New York, New Sound

Gerald Wilson Orchestra

Mack Avenue Records, 2003

REVIEW BY: Andrea Callahan


Gerald Wilson is, according to the biography published in the jacket material, a legend in his own time in the jazz world. With 85 years in jazz music and still counting, Wilson has attracted the top talent for this romp through every jazz sound that has cropped up in a generation. The music on New York, New Sound is, with the exception of two tracks, all new compositions by Wilson. Two songs on the album are Grammy-winners, and the tracks that Wilson didn't compose himself are classics originally composed by Miles Davis and John Coltrane. One would almost have to have no sense of honor to dispute the accomplishments this album celebrates.my_heart_sings_the_harmony_web_ad_alt_250

I do have a sense of honor, and I do think that this is a fine album of jazz music. Written by Wilson after a lengthy stay in LA, the Latino flavor is very evident in both "Viva Terado" and "M Capetillo." Wilson's instrument when he played with Count Basie was the trumpet, and it is evident throughout the album that the classic big band sound is where home is for Wilson. The musicians brought together to play as an orchestra under Wilson's leadership are definitely top notch. The jacket art lists the soloists for each track; there are an average of 4 soloists per track and 25 members to the orchestra. While there are too many soloists to list the pros and cons of each, a few musicians stand out. Gerald Wilson's son, Anthony, plays 4 excellent solos on the guitar, and Kenny Barron on piano is another favorite. Frank Wess on tenor sax plays an excellent haunting melody.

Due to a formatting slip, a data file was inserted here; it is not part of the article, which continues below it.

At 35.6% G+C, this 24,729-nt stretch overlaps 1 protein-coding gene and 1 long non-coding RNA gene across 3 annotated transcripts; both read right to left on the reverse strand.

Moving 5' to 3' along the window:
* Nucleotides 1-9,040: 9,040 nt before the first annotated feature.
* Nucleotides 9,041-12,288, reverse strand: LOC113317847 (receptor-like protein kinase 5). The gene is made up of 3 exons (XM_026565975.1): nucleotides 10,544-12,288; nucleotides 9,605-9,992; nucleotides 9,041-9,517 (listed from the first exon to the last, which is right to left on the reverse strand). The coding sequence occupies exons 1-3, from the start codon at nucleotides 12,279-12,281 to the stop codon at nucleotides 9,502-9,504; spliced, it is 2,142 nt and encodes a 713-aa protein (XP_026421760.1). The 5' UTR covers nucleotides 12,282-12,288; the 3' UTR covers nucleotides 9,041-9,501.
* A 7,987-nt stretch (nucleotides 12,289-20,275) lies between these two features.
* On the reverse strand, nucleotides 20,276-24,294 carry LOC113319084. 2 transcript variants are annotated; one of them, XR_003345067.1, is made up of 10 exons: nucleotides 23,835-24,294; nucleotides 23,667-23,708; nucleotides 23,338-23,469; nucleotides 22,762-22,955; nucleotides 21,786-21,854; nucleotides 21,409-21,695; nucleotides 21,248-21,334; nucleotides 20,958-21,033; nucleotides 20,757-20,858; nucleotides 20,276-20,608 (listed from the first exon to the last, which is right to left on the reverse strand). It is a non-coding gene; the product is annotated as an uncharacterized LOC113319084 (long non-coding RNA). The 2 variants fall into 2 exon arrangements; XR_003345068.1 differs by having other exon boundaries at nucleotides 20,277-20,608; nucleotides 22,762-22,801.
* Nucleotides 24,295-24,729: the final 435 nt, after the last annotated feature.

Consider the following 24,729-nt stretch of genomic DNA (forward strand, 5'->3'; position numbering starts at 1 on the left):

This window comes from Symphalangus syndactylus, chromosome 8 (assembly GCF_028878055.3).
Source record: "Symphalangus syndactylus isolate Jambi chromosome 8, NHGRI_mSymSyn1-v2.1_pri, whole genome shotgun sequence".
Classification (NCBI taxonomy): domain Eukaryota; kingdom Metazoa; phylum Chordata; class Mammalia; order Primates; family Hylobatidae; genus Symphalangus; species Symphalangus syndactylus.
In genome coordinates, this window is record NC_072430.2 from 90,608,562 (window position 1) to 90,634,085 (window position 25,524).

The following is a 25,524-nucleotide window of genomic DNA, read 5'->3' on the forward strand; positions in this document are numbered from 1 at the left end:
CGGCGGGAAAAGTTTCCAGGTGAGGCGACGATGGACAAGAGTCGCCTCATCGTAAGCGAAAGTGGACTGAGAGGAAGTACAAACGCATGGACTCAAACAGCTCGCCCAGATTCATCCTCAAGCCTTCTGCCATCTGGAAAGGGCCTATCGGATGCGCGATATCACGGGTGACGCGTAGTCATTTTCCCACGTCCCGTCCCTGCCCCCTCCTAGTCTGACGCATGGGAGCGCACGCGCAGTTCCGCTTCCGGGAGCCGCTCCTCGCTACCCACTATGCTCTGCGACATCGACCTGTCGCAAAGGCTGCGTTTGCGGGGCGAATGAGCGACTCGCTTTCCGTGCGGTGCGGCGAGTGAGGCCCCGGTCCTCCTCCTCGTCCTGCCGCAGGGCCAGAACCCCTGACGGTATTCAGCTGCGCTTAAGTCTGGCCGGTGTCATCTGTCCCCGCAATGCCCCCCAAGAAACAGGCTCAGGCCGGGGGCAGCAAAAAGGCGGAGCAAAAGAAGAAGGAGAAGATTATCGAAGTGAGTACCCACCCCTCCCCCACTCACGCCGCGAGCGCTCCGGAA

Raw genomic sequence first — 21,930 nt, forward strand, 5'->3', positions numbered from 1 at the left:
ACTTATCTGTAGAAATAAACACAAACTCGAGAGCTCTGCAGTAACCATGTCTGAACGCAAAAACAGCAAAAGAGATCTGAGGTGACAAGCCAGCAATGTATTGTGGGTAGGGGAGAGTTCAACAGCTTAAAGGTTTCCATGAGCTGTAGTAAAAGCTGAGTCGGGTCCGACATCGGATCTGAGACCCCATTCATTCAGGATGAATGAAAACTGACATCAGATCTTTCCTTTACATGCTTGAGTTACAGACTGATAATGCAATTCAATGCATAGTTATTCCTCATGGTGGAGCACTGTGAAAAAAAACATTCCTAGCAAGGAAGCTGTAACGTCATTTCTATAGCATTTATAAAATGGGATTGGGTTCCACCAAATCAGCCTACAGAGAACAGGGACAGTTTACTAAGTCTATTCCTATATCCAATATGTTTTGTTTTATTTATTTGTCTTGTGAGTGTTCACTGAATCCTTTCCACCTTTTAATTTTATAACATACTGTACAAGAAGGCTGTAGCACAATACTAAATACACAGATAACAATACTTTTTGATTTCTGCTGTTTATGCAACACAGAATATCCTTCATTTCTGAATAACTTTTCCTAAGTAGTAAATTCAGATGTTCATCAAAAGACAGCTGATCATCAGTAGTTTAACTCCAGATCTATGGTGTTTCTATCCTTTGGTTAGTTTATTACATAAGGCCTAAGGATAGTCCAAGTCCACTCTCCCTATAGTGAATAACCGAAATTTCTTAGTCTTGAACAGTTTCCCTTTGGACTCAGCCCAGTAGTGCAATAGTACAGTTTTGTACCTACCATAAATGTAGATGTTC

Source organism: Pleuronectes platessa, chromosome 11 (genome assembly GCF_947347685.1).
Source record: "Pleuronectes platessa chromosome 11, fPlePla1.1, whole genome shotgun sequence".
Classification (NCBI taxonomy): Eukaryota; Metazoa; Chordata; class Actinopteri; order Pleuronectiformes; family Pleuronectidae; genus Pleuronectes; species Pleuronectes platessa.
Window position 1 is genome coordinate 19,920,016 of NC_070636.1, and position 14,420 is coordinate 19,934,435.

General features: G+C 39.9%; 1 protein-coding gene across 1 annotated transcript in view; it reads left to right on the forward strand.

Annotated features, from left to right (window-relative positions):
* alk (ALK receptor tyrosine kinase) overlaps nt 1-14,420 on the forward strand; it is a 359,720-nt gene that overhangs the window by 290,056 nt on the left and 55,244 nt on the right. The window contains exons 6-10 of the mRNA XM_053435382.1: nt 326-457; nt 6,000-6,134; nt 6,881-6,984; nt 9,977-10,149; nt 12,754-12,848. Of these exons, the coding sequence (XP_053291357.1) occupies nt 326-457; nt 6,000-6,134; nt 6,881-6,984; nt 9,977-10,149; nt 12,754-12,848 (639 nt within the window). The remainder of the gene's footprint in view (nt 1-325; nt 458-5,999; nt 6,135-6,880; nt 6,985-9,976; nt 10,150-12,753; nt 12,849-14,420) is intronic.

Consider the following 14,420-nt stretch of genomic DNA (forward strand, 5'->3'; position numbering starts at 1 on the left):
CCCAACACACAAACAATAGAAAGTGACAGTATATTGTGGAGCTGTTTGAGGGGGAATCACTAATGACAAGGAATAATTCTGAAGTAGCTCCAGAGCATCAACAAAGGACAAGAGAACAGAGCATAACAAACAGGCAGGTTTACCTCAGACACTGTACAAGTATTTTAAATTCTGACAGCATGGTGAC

New York, New Sound is a great example of current musicians playing classic jazz, almost to a fault. There's no arguing that this music is excellent, but there isn't a sense of anything behind the music. My only complaint about the recordings on this album is that it is so, well, orchestrated. Without reading the jacket material, I never would have guessed that there were solos on this album, at least not the sort of spontaneous solos that are evident in earlier jazz, where the arranger was one of the artists. While I admire the music for its own sake, I'm not sure that this album will attract my attention later, due to the fact that it feels like a technical lesson or history lesson, rather than a wild thrash put together on the spot.

There are many things to recommend this album. It is a stellar recording of an orchestra; the solos are clear without swamping the rest of the band, and there is a variety of music exhibiting every American influence on jazz. For people planning 1920's themed events, this would be some of the most appropriate mood music to be found. I'm not sure that I will ever play the CD just for fun on my own, though. It will probably sit on my shelf until I want to let someone listen to an example of classic jazz.

Rating: B

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© 2004 Andrea Callahan and The Daily Vault. All rights reserved. Review or any portion may not be reproduced without written permission. Cover art is the intellectual property of Mack Avenue Records, and is used for informational purposes only.